‘No reaction’: Father questions Govt’s response to synthetic cannabis

The AM Show 04/10/2018

A father wants to see more action from Government on a synthetic cannabis crackdown, with the drug suspected of taking his son’s life just 12 months ago.

"It's been over 12 months now since my son died and god knows how many other people have died and yet there's been no reaction coming through and saying 'hey we need to fix this'," Louis Jones told The AM Show on Thursday.

The Head of the Drug Foundation says synthetic drugs fit the criteria of class A substances, but he doesn't want to see them become one.

Health Minister David Clark wants them reclassified following two deaths in Christchurch that have been linked to a suspected bad batch that made 19 people sick.

Drug Foundation CEO Ross Bell told Newshub synthetics would fit the bill for a class A substance under the Misuse of Drugs Act.

"They're causing so much harm that based on [the] criteria you would make them a class A or class B drug within in the Misuse of Drugs Act," he said.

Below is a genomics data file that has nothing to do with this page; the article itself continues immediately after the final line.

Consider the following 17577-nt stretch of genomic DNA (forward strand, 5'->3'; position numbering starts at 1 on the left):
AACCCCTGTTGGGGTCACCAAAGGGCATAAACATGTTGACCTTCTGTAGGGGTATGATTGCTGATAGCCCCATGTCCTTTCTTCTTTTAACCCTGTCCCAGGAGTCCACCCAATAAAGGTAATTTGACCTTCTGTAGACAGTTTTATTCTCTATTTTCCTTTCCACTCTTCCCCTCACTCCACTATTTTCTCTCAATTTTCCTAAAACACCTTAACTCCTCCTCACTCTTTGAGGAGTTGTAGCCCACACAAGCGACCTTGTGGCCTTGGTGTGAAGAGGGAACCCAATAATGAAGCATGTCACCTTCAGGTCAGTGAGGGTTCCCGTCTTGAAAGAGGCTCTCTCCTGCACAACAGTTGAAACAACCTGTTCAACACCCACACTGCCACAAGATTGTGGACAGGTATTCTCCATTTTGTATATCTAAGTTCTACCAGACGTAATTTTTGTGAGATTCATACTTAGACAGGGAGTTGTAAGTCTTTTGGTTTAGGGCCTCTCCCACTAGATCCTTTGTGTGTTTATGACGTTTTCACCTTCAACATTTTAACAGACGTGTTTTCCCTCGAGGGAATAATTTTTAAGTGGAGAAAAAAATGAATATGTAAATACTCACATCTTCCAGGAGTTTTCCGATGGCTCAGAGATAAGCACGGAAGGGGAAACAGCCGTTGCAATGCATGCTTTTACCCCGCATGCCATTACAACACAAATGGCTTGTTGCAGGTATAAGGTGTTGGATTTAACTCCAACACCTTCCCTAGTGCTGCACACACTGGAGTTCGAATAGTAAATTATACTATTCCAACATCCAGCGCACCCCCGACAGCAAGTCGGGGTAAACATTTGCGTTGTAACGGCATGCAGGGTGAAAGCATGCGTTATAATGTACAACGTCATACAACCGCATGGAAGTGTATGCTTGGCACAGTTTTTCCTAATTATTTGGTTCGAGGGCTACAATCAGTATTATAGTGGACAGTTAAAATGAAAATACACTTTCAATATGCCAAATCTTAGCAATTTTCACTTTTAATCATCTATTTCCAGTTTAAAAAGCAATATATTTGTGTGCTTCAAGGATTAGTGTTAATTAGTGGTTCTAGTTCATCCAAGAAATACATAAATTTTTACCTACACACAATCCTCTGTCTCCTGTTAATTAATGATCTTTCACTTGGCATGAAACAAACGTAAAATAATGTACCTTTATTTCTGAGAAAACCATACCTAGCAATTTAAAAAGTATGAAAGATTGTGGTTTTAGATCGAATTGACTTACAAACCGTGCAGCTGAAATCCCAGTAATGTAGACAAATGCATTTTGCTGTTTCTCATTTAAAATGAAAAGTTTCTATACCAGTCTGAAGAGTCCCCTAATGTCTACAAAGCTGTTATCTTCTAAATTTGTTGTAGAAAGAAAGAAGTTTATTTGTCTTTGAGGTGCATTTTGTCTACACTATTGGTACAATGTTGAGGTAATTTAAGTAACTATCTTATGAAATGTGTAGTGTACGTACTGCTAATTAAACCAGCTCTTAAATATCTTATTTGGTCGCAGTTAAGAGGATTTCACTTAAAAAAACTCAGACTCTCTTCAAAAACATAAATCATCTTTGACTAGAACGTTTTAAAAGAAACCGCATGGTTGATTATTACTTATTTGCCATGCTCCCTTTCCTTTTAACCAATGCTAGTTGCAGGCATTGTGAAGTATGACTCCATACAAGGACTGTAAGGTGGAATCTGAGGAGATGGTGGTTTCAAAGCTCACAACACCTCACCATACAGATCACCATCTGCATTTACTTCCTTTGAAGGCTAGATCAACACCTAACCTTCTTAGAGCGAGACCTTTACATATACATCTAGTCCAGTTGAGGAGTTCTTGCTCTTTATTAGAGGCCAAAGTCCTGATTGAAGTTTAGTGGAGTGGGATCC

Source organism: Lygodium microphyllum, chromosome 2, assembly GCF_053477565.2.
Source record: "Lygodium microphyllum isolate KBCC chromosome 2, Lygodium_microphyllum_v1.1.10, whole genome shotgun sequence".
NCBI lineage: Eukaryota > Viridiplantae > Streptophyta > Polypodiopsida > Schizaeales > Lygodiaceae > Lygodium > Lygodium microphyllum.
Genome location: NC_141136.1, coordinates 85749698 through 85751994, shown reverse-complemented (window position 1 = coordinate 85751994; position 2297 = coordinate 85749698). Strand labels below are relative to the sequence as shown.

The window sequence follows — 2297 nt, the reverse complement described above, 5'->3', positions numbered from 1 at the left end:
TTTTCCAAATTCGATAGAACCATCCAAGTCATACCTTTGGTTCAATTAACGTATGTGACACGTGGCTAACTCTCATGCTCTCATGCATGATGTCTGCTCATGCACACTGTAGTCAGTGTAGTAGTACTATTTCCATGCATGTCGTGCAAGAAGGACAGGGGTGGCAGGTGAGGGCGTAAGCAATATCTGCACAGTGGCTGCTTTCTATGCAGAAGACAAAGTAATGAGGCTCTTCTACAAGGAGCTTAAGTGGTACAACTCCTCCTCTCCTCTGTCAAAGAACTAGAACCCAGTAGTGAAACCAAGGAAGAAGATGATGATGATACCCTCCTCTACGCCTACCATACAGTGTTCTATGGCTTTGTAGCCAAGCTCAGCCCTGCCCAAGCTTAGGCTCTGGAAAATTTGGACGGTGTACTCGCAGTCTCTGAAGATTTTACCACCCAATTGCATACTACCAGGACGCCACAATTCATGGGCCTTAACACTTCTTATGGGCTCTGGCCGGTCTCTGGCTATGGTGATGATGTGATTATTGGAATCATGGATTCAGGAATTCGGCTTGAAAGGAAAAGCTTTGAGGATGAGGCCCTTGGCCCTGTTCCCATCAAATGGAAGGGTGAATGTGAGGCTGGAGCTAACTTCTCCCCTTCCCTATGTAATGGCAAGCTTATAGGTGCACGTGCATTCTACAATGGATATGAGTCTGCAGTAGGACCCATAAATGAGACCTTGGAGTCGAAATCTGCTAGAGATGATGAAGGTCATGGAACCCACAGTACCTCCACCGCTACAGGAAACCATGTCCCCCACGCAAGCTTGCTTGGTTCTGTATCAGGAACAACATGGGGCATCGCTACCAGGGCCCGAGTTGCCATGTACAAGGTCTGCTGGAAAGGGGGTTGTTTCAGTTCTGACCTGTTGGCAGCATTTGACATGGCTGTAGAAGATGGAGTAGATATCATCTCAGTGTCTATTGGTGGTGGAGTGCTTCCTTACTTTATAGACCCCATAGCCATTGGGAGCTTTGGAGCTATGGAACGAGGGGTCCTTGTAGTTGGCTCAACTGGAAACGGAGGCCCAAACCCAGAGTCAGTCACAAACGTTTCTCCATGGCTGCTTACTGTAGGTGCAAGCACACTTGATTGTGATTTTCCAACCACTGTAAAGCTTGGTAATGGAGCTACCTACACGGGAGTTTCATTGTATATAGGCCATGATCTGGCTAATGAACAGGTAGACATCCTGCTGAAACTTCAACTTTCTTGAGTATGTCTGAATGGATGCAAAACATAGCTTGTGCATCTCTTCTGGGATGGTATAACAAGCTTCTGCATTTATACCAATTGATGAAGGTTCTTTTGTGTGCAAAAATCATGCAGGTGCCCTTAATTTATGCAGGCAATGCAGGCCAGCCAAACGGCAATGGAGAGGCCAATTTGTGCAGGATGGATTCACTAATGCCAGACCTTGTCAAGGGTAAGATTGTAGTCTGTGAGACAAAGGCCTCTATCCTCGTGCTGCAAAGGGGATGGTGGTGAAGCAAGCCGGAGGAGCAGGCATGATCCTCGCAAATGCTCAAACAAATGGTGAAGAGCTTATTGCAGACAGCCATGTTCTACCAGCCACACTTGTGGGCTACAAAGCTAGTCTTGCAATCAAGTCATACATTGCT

But Mr Bell said the Government should instead be focusing on a health-based approach and invest in treatment.

"Talking about longer sentences and cracking down with more police powers, in my mind that doesn't meet the definition of treating this as a health issue," he said.

In fact he wants the whole Misuse of Drugs Act reviewed.

"The Law Commission recommended scrapping that law and starting again because it's not doing the thing that it was designed to do," he said.

An Auckland mother is asking for more support dealing with the effects of synthetics after her son managed to beat his addiction.

Erika Perkinson told Newshub they had no idea there was a problem.

"It's undetectable, you don't know who's using it until it's really too late," she said.

She said people need all the support they can get.

"It's painful and nobody understands and everyone has judgements and they don't know that you're doing your best," she said.

Mr Jones, whose late son had been addicted to psychoactive substances since 2012, said he had no idea where to go to get his son help.

"You come out the door and you go, 'where do you go?', if I had a broken leg I'd go see a specialist," he told The AM Show.

Watch the full interview with Louis Jones above.

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